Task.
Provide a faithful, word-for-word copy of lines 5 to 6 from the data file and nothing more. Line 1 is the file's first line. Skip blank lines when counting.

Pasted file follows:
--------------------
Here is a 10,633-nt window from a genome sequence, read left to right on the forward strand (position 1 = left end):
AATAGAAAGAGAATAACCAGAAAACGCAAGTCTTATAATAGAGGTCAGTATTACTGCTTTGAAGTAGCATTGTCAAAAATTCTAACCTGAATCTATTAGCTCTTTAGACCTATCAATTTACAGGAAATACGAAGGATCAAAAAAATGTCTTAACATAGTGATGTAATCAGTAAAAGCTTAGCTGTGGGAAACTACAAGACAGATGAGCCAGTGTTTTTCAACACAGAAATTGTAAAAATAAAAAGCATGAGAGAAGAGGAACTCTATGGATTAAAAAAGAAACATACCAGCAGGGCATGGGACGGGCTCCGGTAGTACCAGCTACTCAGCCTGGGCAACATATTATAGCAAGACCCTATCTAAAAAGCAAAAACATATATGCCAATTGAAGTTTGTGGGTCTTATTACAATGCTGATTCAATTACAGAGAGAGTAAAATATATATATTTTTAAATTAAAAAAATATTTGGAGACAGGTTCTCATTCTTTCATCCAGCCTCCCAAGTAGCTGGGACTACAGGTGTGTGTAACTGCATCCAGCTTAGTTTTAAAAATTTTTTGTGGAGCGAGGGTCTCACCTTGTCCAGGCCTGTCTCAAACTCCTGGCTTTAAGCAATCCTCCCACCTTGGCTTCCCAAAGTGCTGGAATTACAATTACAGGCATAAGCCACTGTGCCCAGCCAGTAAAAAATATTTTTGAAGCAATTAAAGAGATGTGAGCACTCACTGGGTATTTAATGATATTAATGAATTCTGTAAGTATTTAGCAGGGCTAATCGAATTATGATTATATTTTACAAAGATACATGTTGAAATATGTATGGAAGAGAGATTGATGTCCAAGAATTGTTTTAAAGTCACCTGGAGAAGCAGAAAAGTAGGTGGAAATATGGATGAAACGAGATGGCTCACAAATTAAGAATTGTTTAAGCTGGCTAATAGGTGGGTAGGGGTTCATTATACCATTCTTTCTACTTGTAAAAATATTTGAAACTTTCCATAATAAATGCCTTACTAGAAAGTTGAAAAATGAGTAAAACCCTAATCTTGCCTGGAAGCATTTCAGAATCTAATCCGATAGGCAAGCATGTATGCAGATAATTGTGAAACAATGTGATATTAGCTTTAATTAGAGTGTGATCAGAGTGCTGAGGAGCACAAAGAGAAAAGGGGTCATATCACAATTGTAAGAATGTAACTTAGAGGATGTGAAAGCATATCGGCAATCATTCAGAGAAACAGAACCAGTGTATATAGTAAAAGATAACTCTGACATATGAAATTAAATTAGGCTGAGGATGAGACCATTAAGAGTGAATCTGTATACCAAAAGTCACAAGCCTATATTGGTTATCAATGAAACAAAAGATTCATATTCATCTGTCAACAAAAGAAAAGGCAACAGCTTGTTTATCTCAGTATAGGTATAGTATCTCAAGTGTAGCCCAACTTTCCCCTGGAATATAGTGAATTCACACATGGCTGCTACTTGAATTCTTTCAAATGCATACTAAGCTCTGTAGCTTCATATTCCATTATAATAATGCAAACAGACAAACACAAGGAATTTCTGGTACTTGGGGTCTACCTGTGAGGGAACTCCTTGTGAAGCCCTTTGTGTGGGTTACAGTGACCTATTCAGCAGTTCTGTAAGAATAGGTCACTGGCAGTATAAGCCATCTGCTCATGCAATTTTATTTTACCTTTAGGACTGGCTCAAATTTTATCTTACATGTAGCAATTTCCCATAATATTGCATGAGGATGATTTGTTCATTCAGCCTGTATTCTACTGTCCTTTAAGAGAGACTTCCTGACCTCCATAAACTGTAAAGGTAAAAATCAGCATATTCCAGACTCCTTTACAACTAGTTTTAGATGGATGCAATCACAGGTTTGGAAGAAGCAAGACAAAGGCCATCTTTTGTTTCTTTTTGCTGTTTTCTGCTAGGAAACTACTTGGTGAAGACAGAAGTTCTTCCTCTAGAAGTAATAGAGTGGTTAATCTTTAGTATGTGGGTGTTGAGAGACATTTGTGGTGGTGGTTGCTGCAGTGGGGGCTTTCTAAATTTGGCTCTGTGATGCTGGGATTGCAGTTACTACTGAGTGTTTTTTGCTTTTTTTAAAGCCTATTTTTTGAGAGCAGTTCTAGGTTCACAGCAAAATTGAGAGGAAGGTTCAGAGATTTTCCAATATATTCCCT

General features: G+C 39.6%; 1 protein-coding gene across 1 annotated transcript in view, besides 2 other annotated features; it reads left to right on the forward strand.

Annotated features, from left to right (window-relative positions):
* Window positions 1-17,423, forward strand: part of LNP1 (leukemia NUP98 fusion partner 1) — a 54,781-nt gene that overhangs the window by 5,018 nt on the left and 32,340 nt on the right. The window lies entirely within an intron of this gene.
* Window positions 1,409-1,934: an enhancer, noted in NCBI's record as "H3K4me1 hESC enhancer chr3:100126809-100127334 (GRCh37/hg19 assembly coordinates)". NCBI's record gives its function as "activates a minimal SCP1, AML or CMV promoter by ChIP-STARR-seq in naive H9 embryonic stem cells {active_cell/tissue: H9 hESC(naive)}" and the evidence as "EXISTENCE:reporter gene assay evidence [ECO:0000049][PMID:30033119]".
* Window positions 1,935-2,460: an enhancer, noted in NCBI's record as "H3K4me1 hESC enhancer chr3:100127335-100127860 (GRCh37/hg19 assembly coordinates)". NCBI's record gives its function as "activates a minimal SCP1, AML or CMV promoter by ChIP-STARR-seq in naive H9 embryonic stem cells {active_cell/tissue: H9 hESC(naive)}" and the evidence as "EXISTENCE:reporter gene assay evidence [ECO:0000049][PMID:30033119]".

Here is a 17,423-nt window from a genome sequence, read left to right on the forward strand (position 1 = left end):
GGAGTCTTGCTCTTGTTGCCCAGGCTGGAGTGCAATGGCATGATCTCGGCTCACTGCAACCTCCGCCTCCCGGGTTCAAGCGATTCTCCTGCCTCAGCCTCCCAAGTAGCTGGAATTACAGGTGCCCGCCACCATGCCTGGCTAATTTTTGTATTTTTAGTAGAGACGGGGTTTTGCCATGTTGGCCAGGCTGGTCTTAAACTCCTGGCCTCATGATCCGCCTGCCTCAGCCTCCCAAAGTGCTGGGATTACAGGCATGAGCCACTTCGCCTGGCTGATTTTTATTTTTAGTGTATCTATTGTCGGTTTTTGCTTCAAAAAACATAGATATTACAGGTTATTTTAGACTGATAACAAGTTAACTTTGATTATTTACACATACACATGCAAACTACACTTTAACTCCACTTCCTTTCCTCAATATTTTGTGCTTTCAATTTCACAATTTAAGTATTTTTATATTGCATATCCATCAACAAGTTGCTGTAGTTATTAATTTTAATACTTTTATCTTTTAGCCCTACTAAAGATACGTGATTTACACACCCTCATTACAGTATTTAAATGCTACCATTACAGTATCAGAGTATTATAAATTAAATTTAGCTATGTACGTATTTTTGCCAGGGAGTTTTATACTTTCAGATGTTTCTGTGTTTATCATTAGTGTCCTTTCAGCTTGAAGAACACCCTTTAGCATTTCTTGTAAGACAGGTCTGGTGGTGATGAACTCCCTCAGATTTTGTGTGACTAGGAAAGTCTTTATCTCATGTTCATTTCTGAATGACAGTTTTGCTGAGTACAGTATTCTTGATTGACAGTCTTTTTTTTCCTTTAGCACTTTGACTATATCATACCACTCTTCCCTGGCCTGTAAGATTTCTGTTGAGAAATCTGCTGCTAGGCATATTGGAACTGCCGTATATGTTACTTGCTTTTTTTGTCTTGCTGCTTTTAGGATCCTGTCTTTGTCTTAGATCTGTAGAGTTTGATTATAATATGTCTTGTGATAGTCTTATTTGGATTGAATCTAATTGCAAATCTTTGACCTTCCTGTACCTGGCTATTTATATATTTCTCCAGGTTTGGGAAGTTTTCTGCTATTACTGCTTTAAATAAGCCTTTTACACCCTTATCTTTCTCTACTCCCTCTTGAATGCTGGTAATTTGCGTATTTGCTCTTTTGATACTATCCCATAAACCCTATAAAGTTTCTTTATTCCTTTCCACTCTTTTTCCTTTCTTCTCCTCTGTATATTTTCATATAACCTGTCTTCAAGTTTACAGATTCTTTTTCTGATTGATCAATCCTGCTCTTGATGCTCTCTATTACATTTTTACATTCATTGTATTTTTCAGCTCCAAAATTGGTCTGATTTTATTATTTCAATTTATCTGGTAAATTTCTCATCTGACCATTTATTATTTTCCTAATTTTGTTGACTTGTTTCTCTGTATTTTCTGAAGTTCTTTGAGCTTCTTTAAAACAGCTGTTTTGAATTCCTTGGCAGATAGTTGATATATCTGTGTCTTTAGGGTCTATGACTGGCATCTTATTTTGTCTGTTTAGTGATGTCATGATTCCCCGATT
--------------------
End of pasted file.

* Window positions 1-17,423, forward strand: part of LNP1 (leukemia NUP98 fusion partner 1) — a 54,781-nt gene that overhangs the window by 5,018 nt on the left and 32,340 nt on the right. The window lies entirely within an intron of this gene.
* Window positions 1,409-1,934: an enhancer, noted in NCBI's record as "H3K4me1 hESC enhancer chr3:100126809-100127334 (GRCh37/hg19 assembly coordinates)". NCBI's record gives its function as "activates a minimal SCP1, AML or CMV promoter by ChIP-STARR-seq in naive H9 embryonic stem cells {active_cell/tissue: H9 hESC(naive)}" and the evidence as "EXISTENCE:reporter gene assay evidence [ECO:0000049][PMID:30033119]".